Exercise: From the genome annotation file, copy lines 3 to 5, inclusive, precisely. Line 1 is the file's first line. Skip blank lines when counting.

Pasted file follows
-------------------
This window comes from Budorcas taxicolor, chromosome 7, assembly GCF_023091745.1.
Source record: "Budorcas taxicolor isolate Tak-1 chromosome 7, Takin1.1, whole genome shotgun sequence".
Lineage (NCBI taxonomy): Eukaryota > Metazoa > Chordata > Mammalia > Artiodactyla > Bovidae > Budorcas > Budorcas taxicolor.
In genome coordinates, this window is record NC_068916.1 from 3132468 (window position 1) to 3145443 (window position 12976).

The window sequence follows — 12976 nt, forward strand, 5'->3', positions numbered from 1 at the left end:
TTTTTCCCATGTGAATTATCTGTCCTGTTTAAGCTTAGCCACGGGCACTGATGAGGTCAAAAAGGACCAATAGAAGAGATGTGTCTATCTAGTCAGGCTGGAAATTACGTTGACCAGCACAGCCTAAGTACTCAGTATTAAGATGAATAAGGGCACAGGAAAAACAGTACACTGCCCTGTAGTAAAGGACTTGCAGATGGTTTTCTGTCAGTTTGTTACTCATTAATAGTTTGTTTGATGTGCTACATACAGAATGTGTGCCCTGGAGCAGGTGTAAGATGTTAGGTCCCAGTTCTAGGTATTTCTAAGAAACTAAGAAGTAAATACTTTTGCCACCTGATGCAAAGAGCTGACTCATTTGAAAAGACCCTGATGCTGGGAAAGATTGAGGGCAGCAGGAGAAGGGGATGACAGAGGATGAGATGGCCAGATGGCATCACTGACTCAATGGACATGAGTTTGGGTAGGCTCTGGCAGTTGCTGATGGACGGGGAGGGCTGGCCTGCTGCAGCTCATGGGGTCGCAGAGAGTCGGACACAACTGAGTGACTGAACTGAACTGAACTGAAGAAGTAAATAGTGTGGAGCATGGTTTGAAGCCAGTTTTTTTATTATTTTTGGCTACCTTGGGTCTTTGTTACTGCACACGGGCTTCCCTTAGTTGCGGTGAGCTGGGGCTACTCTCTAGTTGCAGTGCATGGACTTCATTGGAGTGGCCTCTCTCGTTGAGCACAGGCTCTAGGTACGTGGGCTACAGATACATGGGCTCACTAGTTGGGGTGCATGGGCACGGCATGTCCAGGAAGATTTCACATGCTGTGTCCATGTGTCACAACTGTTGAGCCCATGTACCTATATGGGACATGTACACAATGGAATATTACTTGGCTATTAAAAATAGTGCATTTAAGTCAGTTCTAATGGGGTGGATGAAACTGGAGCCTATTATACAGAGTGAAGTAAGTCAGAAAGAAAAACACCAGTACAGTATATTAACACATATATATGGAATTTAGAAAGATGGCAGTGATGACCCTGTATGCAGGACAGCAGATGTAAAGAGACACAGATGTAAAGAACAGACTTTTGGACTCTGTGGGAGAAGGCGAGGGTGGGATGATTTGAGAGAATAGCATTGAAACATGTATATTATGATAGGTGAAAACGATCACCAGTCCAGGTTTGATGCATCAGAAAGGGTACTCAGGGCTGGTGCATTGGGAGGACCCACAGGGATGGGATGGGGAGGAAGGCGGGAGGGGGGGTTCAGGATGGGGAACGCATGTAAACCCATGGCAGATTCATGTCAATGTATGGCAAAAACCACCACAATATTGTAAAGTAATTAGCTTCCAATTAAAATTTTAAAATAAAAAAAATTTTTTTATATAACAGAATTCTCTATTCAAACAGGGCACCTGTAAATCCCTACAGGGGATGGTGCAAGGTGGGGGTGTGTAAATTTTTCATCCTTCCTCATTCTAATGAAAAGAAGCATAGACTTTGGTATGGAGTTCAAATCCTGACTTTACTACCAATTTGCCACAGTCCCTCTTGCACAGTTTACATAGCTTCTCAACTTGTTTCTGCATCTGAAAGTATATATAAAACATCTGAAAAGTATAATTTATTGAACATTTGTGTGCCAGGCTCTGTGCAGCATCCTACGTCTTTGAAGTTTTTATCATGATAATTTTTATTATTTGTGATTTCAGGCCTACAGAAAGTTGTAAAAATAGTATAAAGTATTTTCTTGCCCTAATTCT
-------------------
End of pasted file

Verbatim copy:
Lineage (NCBI taxonomy): Eukaryota > Metazoa > Chordata > Mammalia > Artiodactyla > Bovidae > Budorcas > Budorcas taxicolor.
In genome coordinates, this window is record NC_068916.1 from 3132468 (window position 1) to 3145443 (window position 12976).

The window sequence follows — 12976 nt, forward strand, 5'->3', positions numbered from 1 at the left end: